EDF Health

Selected tag(s): Broken GRAS

Broken GRAS: FDA must declare abandoned uses of ortho-phthalates are not GRAS.

Maricel Maffini, EDF consultant and Tom Neltner, Chemicals Policy Director

This blog is the sixth in our Broken GRAS series where we explore the Food and Drug Administration’s (FDA) Generally Recognized as Safe (GRAS) voluntary notification system for novel chemicals added to food.

In May, FDA removed its approval for all uses of 19 ortho-phthalates (aka phthalates) and some uses for two more because it agreed with the industry petition claiming the uses had been abandoned. During the comment period when the petition was filed and again when the decision was published, Earthjustice, EDF, and others warned FDA that despite the removal of approvals, a company could still use any of the abandoned phthalates without the agency’s knowledge by determining on its own that the use was Generally Recognized as Safe (GRAS).

In its decision, FDA implicitly acknowledged that this could indeed happen. After explaining what a GRAS safety determination[1] entails and how its voluntary GRAS notification program[2] works, the agency said:

In the future, if a manufacturer wishes to establish safe conditions of use for one or more of these substances in food contact applications, we expect the manufacturer to submit either a food additive petition or a food contact substance notification prior to market entry because these intended uses were previously authorized under section 409 of the FD&C Act.[3]

Since the agency has no way of knowing that a company determined a substance’s use was GRAS or that it was actually in use, FDA’s expectation is little more than a hope. The agency’s own studies show that the abandoned phthalates show up in food and in food contact materials. Many other studies have shown the same thing, including one that found an unapproved phthalate in fast food.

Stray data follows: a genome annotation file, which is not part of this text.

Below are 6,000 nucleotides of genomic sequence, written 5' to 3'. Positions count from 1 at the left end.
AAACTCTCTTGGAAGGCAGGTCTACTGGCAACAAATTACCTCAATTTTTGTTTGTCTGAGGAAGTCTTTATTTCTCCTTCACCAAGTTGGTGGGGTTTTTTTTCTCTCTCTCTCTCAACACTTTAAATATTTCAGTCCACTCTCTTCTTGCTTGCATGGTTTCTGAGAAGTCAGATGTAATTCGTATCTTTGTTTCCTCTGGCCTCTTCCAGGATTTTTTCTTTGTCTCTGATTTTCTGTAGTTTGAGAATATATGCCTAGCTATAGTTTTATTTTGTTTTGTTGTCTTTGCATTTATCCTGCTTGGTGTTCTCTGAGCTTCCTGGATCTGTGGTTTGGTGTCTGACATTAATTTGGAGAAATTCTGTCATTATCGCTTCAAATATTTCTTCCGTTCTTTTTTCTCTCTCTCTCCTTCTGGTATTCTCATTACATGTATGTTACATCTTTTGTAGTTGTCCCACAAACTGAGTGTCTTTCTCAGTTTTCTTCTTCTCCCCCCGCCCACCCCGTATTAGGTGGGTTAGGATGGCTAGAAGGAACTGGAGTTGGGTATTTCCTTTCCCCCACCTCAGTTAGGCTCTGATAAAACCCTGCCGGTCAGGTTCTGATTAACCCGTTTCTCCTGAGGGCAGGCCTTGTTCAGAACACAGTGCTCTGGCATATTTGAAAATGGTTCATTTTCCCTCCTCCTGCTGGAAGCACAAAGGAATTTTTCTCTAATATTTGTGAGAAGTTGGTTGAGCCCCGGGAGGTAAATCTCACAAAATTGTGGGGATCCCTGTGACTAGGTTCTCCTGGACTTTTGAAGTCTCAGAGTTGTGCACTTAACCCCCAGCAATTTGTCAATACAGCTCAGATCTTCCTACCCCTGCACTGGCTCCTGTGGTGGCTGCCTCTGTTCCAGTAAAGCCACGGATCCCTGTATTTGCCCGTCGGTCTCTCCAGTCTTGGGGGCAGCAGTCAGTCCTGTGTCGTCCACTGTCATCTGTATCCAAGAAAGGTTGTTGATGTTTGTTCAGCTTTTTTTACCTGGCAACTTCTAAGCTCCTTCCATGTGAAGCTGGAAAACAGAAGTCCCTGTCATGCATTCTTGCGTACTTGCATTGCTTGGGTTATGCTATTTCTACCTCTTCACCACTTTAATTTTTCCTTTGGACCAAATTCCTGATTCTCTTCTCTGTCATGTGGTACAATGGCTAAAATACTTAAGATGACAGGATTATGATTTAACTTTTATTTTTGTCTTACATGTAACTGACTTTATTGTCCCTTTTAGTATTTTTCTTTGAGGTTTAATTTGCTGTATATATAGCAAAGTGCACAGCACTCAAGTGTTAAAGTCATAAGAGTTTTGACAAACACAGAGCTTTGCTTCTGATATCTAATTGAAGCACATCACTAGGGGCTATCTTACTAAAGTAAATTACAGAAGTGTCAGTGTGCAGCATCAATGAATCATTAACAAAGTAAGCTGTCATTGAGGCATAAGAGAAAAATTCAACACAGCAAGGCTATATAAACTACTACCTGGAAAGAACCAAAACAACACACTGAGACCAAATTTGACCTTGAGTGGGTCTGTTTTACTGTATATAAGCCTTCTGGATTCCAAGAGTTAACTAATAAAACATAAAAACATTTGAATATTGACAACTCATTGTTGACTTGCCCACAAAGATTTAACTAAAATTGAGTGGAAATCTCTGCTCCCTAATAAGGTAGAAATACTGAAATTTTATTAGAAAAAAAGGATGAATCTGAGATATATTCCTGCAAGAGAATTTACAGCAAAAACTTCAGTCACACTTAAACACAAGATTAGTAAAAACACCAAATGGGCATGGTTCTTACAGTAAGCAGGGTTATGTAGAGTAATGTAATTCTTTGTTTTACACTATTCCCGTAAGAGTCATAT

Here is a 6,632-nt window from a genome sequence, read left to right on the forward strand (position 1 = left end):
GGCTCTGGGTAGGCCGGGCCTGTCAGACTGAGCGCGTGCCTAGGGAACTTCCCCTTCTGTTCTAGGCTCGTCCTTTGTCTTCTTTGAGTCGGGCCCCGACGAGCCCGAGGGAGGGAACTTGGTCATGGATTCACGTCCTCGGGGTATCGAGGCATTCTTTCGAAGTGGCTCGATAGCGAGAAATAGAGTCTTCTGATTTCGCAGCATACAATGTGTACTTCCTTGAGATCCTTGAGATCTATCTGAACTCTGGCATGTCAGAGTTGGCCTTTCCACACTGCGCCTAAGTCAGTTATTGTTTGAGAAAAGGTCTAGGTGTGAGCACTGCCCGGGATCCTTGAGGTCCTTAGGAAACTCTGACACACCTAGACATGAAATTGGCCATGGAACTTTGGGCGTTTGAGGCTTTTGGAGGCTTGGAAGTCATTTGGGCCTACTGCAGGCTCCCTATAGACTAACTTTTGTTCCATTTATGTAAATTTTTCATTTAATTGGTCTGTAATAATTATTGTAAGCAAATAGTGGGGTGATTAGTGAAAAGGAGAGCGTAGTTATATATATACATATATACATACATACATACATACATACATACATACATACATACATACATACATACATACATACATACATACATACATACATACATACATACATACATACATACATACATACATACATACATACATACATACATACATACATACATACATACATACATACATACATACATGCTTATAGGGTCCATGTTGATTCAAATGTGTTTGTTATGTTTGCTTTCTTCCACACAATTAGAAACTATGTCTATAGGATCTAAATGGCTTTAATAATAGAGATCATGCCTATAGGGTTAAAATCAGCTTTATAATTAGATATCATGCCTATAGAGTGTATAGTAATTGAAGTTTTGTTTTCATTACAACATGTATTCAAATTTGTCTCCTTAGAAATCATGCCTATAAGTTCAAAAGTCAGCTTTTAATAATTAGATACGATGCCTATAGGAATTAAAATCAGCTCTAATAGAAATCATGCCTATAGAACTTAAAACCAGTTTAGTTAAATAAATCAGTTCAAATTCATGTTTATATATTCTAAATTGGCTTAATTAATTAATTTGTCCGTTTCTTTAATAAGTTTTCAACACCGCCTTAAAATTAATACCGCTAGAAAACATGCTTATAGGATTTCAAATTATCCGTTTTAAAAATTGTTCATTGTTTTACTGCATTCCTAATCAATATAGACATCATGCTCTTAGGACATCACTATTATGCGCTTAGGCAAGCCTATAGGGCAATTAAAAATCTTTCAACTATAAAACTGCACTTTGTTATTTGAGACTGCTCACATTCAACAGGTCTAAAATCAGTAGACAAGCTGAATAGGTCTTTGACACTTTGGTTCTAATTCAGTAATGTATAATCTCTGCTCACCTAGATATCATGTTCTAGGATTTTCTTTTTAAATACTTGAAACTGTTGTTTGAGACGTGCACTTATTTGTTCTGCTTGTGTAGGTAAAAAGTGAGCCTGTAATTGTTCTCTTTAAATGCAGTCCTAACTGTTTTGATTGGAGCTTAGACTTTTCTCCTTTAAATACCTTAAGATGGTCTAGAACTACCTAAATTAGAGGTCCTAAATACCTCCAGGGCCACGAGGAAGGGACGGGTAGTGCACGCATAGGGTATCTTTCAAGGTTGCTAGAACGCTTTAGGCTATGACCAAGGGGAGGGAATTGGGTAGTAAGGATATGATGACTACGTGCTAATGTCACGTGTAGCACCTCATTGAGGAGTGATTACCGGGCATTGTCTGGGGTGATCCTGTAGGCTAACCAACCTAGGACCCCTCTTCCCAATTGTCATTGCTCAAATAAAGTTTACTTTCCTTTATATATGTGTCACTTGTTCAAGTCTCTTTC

Read More »

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Tara Flour: A Reminder of the Real-Life Consequences of Broken GRAS

Tom Neltner, Senior Director, Safer Chemicals and Maricel Maffini, EDF consultant

This blog is the fifth in our Broken GRAS series where we explore the Food and Drug Administration’s (FDA) Generally Recognized as Safe (GRAS) system for novel chemicals added to food.

In the spring, folks who ordered from a company that sells pre-assembled smoothies and other frozen foods for home delivery, started getting sick—really sick—after consuming an item called “French Lentil and Leek Crumbles” (Crumbles). Daily Harvest, the manufacturer, recalled the product on June 17. A month later, Daily Harvest said it had ruled out various food-borne pathogens, mycotoxins, heavy metals, and major allergens and had “identified tara flour as the cause of the issue.”

By the end of July, FDA reported the product had been linked to 329 illnesses and 113 hospitalizations in 36 states—a surprising number for a product that sold only 28,000 items. Consumer Reports described the health effects as fever, fatigue, vomiting, diarrhea, and liver problems. At least 25 people who consumed the Crumbles required surgery to remove their gallbladders. Read More »

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Our experience with FDA’s food chemical program reinforces alarming findings from Politico investigation

Tom Neltner, Senior Director, Safer Chemicals and Maricel Maffini, consultant

A powerful investigative article by Politico’s Helena Bottemiller Evich revealed significant structural and leadership problems at the Food and Drug Administration’s (FDA) food program. The article articulated what has been implicitly understood by the food safety community. It led to demands from Congress for Commissioner Robert Califf to take aggressive action and even prompted calls for a new agency focused solely on food safety.

“Over the years, the food side of FDA has been so ignored and grown so dysfunctional that even former FDA commissioners readily acknowledged problems. There’s a long running joke among officials: The “F” in FDA is silent.”